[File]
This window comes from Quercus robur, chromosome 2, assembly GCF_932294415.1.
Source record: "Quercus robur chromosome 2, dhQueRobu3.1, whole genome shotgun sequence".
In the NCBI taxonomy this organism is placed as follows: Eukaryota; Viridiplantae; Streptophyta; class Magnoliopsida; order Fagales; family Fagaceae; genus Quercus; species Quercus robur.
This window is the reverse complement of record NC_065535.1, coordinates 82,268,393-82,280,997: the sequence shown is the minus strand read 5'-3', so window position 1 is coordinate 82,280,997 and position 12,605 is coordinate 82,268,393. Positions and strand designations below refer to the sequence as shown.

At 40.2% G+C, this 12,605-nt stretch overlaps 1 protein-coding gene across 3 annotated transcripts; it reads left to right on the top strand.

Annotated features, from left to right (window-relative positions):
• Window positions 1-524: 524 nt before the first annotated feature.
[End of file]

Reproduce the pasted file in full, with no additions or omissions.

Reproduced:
This window comes from Quercus robur, chromosome 2, assembly GCF_932294415.1.
Source record: "Quercus robur chromosome 2, dhQueRobu3.1, whole genome shotgun sequence".
In the NCBI taxonomy this organism is placed as follows: Eukaryota; Viridiplantae; Streptophyta; class Magnoliopsida; order Fagales; family Fagaceae; genus Quercus; species Quercus robur.
This window is the reverse complement of record NC_065535.1, coordinates 82,268,393-82,280,997: the sequence shown is the minus strand read 5'-3', so window position 1 is coordinate 82,280,997 and position 12,605 is coordinate 82,268,393. Positions and strand designations below refer to the sequence as shown.

At 40.2% G+C, this 12,605-nt stretch overlaps 1 protein-coding gene across 3 annotated transcripts; it reads left to right on the top strand.

Annotated features, from left to right (window-relative positions):
• Window positions 1-524: 524 nt before the first annotated feature.